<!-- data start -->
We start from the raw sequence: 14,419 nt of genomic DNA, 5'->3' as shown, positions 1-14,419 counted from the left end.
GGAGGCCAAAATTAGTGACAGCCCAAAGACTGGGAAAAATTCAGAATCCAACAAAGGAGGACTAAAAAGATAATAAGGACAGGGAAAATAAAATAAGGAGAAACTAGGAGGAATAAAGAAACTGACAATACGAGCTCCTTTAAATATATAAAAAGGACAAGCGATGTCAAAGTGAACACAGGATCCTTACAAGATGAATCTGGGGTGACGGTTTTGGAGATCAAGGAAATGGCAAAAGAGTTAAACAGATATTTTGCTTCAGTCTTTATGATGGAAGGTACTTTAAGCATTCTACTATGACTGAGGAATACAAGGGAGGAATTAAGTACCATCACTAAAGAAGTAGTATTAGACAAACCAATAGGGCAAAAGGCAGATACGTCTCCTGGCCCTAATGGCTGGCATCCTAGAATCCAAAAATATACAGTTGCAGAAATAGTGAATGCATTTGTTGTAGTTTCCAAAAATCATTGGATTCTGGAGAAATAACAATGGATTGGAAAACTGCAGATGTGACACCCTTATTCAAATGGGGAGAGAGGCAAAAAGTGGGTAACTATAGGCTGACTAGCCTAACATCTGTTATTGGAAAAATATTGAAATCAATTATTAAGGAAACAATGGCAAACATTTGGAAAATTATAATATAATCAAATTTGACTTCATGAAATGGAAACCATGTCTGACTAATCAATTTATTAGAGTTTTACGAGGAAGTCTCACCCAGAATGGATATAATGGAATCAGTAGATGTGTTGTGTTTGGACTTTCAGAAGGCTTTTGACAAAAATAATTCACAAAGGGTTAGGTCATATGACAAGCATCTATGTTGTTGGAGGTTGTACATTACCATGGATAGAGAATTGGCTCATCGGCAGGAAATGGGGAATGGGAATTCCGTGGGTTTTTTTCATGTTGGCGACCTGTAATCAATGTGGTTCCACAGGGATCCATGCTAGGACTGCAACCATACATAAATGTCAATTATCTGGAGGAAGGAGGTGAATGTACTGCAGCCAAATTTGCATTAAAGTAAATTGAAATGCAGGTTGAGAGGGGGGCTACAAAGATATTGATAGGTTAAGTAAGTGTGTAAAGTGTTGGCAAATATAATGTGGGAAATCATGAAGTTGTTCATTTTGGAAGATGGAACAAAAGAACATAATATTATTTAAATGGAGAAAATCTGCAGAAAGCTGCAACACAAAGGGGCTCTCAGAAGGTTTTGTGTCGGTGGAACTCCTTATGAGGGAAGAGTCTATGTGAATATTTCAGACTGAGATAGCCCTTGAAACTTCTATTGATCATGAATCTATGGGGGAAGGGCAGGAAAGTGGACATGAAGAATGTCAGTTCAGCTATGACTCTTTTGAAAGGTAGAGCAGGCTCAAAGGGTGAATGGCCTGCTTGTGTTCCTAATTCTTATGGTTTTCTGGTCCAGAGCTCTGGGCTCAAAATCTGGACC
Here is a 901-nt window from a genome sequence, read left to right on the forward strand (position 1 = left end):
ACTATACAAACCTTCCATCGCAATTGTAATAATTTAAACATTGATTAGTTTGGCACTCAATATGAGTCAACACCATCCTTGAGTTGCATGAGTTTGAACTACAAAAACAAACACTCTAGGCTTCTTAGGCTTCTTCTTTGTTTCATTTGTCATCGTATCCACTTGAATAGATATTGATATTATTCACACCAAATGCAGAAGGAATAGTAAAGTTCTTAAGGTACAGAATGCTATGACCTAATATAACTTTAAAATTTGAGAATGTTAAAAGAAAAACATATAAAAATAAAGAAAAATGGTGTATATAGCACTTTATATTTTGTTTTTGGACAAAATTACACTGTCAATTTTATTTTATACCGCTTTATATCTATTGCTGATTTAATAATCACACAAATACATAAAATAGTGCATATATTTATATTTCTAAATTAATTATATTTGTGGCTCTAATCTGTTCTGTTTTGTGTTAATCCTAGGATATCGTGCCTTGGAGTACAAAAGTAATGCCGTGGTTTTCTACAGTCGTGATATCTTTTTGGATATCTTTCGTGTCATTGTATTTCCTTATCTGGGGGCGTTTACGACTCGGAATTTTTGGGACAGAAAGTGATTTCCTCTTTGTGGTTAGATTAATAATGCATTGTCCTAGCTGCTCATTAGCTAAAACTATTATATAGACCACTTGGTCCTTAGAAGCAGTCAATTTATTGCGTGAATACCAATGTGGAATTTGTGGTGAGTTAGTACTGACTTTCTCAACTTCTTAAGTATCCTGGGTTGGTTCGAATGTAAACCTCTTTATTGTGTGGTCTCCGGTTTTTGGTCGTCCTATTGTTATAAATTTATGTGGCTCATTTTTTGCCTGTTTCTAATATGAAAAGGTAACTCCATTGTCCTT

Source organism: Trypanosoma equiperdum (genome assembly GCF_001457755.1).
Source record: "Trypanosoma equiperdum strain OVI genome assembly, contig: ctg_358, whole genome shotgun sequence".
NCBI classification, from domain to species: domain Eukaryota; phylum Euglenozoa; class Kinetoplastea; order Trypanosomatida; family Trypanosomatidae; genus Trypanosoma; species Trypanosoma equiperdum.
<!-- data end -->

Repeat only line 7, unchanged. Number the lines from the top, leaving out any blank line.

NCBI classification, from domain to species: domain Eukaryota; phylum Euglenozoa; class Kinetoplastea; order Trypanosomatida; family Trypanosomatidae; genus Trypanosoma; species Trypanosoma equiperdum.